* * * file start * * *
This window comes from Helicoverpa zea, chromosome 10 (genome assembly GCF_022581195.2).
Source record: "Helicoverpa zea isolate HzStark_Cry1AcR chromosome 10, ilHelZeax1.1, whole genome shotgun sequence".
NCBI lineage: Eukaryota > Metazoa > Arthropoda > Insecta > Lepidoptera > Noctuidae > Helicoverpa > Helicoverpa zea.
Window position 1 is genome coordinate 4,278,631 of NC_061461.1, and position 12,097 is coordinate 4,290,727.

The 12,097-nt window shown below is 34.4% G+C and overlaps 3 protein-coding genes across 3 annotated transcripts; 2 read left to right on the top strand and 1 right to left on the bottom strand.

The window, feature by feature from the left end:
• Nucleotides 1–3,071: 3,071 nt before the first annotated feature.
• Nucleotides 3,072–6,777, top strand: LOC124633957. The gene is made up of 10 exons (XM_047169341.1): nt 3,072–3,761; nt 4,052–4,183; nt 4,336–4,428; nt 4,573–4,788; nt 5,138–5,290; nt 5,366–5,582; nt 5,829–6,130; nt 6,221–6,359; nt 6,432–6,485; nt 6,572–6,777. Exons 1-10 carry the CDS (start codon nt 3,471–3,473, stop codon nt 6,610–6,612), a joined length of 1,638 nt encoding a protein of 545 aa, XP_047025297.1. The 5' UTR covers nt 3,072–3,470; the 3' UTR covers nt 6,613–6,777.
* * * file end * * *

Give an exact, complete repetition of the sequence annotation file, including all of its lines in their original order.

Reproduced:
This window comes from Helicoverpa zea, chromosome 10 (genome assembly GCF_022581195.2).
Source record: "Helicoverpa zea isolate HzStark_Cry1AcR chromosome 10, ilHelZeax1.1, whole genome shotgun sequence".
NCBI lineage: Eukaryota > Metazoa > Arthropoda > Insecta > Lepidoptera > Noctuidae > Helicoverpa > Helicoverpa zea.
Window position 1 is genome coordinate 4,278,631 of NC_061461.1, and position 12,097 is coordinate 4,290,727.

The 12,097-nt window shown below is 34.4% G+C and overlaps 3 protein-coding genes across 3 annotated transcripts; 2 read left to right on the top strand and 1 right to left on the bottom strand.

The window, feature by feature from the left end:
• Nucleotides 1–3,071: 3,071 nt before the first annotated feature.
• Nucleotides 3,072–6,777, top strand: LOC124633957. The gene is made up of 10 exons (XM_047169341.1): nt 3,072–3,761; nt 4,052–4,183; nt 4,336–4,428; nt 4,573–4,788; nt 5,138–5,290; nt 5,366–5,582; nt 5,829–6,130; nt 6,221–6,359; nt 6,432–6,485; nt 6,572–6,777. Exons 1-10 carry the CDS (start codon nt 3,471–3,473, stop codon nt 6,610–6,612), a joined length of 1,638 nt encoding a protein of 545 aa, XP_047025297.1. The 5' UTR covers nt 3,072–3,470; the 3' UTR covers nt 6,613–6,777.